Business

International Women's Day 2018

by PAMELA MONROE-ELLIS

Wednesday, March 07, 2018

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On March 8, people around the world will be celebrating International Women's Day. The day commemorates the achievements of women worldwide and brings awareness to political, economic and social struggles of women with the goal that things will change for the better in the future.

Women around the world have made remarkable strides in a variety of industries. In accountancy in particular, the ACCA was the first professional accountancy body to admit a woman, Ethel Ayres Purdie, who joined in 1909. Purdie was a suffragist and used accountancy to fight for women's rights in the UK.

Over a century later, the ACCA is still leading the way amongst accountancy bodies when it comes to diversity at the top. But creating real change is not just about standing out by being the first to do something; it is about sustainable culture change, driven by the tone set at the top.

ACCA has only grown under the leadership of chief executive, Helen Brand OBE. This year, 58 per cent of its Council members are women, as is 55 per cent of ACCA's senior staff.

ACCA's leadership has a direct impact on the diversity of its membership; 46 per cent of members and 56 per cent of students are women, studying and working in more than 180 countries.

The finance industry is filled with ambitious and driven young people who have the potential to go on to do great things. It is important that as leaders in business we act as role models, and do all we can to ensure the path to the top is no less clear for some than others.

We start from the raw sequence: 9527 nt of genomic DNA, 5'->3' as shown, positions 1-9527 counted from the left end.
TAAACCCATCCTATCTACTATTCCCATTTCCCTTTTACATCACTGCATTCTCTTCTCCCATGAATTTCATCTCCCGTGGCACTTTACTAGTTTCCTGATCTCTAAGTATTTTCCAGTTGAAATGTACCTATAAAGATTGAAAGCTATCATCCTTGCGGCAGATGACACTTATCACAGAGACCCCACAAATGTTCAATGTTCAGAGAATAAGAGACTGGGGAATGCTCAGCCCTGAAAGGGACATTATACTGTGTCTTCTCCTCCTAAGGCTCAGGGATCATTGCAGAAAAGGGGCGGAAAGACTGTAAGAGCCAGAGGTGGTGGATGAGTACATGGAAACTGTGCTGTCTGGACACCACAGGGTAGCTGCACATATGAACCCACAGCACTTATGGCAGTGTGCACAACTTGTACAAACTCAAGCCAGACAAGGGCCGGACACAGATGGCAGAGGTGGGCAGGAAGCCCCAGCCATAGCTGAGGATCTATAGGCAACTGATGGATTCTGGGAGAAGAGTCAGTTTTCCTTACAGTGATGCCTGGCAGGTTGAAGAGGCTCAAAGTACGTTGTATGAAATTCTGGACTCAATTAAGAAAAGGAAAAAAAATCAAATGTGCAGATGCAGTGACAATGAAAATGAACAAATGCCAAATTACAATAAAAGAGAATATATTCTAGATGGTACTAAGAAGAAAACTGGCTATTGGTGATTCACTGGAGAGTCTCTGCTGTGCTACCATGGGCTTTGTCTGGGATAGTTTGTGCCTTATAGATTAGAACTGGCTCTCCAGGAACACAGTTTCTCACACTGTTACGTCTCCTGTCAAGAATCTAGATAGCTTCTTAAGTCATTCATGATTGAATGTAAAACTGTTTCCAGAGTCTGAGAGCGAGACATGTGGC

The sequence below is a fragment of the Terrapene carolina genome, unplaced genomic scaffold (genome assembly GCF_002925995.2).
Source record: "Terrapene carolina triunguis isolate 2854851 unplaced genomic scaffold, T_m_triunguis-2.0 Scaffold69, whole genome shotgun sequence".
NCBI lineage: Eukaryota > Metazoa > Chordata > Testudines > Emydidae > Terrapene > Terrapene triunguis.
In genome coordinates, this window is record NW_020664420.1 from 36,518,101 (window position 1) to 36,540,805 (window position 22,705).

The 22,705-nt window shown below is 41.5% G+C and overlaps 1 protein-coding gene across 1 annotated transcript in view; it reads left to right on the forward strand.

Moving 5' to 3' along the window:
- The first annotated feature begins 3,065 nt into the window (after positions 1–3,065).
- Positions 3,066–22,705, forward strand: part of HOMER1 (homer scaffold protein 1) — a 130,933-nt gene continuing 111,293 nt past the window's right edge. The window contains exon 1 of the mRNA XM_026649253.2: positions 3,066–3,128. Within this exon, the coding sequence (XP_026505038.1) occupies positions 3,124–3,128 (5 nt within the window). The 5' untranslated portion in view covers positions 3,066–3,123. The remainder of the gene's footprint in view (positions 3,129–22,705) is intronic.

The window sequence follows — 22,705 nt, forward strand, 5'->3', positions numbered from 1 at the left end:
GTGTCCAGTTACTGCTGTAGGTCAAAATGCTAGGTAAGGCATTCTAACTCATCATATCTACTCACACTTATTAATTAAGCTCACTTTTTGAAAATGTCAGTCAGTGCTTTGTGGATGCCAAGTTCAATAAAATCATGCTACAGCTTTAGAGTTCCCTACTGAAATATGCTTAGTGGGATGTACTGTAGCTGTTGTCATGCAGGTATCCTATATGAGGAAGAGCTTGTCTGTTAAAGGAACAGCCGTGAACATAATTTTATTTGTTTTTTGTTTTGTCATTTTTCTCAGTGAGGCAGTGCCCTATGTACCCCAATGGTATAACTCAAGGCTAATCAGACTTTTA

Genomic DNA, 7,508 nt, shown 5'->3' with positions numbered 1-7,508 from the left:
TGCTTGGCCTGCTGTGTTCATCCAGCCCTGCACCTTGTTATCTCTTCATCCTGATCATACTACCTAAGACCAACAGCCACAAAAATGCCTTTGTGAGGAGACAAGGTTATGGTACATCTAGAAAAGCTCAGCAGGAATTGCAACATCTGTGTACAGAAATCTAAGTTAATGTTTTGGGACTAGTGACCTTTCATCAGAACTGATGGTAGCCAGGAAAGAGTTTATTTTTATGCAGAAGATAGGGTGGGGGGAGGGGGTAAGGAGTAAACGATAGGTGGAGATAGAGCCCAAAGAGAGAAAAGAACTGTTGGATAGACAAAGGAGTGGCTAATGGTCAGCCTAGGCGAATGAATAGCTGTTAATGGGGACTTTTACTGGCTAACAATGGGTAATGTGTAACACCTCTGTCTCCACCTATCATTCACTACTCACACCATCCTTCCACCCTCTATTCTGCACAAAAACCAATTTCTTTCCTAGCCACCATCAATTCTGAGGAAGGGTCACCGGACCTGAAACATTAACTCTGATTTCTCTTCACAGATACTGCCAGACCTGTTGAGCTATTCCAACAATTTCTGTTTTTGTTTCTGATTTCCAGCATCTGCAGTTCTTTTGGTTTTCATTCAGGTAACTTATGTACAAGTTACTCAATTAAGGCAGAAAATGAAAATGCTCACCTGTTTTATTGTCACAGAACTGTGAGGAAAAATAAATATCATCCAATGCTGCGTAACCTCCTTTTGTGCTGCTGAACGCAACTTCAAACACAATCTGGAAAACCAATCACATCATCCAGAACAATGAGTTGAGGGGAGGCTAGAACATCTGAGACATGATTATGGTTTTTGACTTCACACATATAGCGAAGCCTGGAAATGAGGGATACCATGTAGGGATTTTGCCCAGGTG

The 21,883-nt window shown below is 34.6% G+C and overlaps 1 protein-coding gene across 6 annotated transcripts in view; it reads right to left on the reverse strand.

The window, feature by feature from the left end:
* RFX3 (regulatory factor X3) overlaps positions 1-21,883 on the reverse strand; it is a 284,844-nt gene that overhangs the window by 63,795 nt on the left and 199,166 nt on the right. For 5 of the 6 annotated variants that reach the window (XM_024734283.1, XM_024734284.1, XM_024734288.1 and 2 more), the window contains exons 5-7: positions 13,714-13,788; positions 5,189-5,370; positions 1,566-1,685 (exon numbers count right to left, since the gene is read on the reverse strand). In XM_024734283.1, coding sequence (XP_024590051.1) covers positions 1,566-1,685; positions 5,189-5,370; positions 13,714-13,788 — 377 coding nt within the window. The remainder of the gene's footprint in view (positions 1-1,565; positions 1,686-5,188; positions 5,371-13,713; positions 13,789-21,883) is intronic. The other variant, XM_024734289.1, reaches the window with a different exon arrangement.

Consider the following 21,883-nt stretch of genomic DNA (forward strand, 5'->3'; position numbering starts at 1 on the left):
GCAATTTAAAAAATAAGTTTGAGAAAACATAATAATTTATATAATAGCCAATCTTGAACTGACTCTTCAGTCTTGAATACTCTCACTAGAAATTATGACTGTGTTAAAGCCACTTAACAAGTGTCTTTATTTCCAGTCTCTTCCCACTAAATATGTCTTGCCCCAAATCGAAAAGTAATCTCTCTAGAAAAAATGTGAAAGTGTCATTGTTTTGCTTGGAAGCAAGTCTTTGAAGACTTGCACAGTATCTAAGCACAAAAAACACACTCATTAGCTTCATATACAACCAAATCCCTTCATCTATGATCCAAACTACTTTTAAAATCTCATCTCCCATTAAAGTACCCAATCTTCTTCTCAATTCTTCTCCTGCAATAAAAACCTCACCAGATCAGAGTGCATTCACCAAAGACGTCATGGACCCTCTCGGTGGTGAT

The movement towards gender parity is, unfortunately, far from unnecessary. Although it is 40 years since the phrase 'glass ceiling' was first coined to mean a barrier to career advancement, especially for women, women are still under-represented among CEOs, CFOs, and senior management in large listed companies.

Here in Jamaica, we have the rich legacy of women trailblazers who have cracked the proverbial glass ceiling in the public and private sectors. These women have provided sound leadership, contributed meaningfully to nation building, and inspired others to think and believe that the possibilities are limitless.

Gender equality and empowerment for women and girls is one of the United Nation's Sustainable Development Goals for 2030. Yet, the World Economic Forum's Global Gender Gap Report 2017 estimates that gender parity will take more than 200 years to be realised worldwide.

Data from the same report also shows that women in leadership roles encourage the hiring of more women at all levels. Getting women into positions of leadership is the key to closing the gender gap across industry sectors, and in business and finance we can lead the way by providing a positive example in both our actions and our successes.

Progress towards equality does not only concern the responsibility we have to our shareholders to be diverse and representative; there is also a clear business case for advocating for more women in leadership.

In 2016, a comprehensive study of gender diversity across European firms by the IMF identified there to be “a positive association between corporate return on assets and the share of women in senior positions”. As finance professionals, this is something we cannot ignore.

The theme for International Women's Day this year is Press for Progress. In 2018, we can reflect on how far we have come in the last 100 years, but not for so long that we fool ourselves into thinking the work is over.

Pamela Monroe-Ellis, FCCA, is the Auditor General.

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